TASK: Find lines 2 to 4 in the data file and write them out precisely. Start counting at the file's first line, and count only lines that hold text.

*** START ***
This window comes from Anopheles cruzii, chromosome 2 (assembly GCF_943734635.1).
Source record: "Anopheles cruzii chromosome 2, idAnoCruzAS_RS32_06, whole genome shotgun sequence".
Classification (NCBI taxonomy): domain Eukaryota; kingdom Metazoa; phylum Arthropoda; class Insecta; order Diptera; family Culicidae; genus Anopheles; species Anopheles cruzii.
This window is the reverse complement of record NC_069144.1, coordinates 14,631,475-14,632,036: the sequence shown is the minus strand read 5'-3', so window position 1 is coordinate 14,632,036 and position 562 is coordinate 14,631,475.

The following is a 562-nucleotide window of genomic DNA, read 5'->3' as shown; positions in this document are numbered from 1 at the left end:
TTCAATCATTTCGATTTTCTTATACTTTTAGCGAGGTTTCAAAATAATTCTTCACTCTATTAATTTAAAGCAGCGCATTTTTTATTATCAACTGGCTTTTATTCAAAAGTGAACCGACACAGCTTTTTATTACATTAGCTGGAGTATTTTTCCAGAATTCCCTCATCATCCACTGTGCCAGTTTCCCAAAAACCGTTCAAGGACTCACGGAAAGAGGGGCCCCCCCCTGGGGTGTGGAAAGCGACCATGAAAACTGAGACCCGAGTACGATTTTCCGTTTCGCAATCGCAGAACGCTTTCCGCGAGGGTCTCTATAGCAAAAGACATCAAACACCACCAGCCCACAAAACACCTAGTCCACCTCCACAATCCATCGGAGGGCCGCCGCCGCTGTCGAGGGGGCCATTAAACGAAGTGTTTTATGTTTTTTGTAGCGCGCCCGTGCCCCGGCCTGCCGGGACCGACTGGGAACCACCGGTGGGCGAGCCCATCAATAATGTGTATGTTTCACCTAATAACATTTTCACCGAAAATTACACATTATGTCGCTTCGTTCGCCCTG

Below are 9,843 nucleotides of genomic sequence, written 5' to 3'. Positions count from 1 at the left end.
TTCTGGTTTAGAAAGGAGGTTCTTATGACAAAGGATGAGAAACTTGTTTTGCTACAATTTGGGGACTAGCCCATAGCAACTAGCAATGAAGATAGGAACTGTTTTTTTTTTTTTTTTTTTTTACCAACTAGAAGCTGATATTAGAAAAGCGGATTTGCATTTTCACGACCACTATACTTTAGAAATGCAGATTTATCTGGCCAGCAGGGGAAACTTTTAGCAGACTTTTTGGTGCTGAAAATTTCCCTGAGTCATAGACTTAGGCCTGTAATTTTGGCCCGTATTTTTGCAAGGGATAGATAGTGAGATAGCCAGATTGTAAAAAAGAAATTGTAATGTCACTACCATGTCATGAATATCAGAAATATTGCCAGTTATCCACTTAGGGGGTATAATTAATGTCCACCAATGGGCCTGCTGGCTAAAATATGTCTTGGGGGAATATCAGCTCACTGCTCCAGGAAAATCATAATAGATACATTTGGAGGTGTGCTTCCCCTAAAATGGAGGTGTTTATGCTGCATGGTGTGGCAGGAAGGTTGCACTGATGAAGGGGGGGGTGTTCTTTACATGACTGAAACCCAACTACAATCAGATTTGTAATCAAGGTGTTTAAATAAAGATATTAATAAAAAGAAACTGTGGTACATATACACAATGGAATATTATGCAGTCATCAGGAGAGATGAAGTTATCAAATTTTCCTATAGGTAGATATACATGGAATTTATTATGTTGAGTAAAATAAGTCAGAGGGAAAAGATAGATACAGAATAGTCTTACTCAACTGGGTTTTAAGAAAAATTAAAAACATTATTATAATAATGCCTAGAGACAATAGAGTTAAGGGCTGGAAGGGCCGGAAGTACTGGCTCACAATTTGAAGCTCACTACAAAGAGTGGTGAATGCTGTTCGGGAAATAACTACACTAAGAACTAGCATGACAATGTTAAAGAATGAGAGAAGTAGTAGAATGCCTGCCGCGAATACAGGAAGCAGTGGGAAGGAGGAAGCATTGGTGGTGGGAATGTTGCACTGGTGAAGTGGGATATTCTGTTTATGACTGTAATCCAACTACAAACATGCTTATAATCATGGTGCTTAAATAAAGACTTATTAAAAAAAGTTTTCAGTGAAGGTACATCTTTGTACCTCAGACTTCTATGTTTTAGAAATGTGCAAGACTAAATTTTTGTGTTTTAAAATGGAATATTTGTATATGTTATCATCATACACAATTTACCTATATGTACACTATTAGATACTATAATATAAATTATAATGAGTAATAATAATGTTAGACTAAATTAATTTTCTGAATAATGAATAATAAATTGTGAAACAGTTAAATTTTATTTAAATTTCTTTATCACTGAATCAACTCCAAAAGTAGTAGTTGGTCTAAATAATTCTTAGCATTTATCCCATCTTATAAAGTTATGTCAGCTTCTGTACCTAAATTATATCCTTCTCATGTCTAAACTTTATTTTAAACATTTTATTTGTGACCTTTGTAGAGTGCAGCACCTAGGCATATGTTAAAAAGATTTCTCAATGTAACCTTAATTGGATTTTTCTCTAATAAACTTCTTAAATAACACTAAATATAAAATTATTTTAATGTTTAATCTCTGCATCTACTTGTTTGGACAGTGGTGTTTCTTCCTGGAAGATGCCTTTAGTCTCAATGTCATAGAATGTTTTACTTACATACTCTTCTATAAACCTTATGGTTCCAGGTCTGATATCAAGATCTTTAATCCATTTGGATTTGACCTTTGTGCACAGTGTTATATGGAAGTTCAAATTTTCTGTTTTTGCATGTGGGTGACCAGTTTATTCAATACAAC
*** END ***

Source record: "Anopheles cruzii chromosome 2, idAnoCruzAS_RS32_06, whole genome shotgun sequence".
Classification (NCBI taxonomy): domain Eukaryota; kingdom Metazoa; phylum Arthropoda; class Insecta; order Diptera; family Culicidae; genus Anopheles; species Anopheles cruzii.
This window is the reverse complement of record NC_069144.1, coordinates 14,631,475-14,632,036: the sequence shown is the minus strand read 5'-3', so window position 1 is coordinate 14,632,036 and position 562 is coordinate 14,631,475.